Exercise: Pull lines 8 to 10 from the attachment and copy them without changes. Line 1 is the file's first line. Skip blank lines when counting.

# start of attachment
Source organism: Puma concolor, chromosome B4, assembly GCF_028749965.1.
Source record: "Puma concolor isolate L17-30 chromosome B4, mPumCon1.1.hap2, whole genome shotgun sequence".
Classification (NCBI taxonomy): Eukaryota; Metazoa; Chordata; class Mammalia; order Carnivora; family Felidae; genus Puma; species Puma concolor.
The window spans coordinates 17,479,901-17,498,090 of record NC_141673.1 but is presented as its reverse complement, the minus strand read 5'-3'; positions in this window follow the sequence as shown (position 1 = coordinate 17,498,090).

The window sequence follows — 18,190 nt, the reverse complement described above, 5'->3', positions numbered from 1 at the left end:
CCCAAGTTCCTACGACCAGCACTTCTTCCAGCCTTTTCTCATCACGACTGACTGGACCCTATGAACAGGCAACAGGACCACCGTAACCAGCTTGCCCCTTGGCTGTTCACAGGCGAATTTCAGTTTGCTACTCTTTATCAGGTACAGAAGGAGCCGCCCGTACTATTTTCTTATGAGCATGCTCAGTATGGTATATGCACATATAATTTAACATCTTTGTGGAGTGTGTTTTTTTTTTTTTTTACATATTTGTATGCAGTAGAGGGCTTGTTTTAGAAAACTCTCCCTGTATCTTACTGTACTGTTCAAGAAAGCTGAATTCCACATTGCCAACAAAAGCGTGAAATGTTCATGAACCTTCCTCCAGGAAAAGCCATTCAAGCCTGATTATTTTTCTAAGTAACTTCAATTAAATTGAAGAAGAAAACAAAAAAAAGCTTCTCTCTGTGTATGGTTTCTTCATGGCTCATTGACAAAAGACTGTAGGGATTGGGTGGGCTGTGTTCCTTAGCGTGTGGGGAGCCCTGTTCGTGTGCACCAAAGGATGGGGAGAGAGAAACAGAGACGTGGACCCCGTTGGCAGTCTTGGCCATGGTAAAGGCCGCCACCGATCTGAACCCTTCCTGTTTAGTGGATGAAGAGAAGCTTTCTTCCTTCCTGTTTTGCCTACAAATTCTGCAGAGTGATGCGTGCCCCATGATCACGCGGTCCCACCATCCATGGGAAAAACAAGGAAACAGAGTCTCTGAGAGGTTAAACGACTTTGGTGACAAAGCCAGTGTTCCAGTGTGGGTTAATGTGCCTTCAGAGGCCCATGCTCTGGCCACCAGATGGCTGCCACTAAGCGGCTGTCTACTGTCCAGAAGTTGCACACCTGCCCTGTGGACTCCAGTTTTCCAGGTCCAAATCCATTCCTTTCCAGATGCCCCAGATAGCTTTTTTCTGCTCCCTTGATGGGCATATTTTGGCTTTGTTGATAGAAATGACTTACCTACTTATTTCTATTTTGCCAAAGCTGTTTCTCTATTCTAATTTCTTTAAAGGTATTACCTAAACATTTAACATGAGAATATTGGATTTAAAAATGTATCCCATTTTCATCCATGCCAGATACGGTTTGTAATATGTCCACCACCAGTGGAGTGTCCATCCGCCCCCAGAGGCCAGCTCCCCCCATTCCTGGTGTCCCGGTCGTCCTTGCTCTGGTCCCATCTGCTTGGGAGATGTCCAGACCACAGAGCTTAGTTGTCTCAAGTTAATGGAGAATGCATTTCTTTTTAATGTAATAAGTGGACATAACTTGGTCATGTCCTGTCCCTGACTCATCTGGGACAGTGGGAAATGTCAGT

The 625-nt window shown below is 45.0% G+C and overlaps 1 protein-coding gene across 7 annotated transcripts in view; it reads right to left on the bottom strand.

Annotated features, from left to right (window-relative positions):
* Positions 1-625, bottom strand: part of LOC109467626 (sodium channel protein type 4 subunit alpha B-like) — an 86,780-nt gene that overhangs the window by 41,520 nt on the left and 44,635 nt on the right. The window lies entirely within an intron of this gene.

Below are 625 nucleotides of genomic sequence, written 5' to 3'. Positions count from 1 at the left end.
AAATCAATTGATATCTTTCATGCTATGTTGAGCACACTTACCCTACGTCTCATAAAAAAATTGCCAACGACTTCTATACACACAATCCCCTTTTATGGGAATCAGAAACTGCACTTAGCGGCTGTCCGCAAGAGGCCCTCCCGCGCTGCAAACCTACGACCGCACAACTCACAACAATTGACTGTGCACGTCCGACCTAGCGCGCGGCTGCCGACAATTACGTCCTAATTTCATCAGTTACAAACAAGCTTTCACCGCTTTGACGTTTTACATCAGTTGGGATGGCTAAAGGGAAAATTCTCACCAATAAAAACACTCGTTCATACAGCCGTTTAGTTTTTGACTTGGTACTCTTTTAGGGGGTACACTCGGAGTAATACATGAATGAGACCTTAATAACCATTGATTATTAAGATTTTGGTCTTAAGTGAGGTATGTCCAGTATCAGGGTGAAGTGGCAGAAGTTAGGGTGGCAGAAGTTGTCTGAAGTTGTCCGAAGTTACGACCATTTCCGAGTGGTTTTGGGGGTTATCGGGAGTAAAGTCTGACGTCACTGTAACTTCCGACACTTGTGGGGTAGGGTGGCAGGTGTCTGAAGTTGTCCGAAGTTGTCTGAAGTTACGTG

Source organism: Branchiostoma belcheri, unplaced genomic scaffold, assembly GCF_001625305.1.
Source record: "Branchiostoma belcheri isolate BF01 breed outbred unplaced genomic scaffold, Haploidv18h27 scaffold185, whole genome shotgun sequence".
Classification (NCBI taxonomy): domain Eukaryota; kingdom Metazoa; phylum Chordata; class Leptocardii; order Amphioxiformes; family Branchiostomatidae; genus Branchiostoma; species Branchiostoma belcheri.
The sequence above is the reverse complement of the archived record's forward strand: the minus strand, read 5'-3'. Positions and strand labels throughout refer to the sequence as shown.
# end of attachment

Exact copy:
Annotated features, from left to right (window-relative positions):
* Positions 1-625, bottom strand: part of LOC109467626 (sodium channel protein type 4 subunit alpha B-like) — an 86,780-nt gene that overhangs the window by 41,520 nt on the left and 44,635 nt on the right. The window lies entirely within an intron of this gene.

Below are 625 nucleotides of genomic sequence, written 5' to 3'. Positions count from 1 at the left end.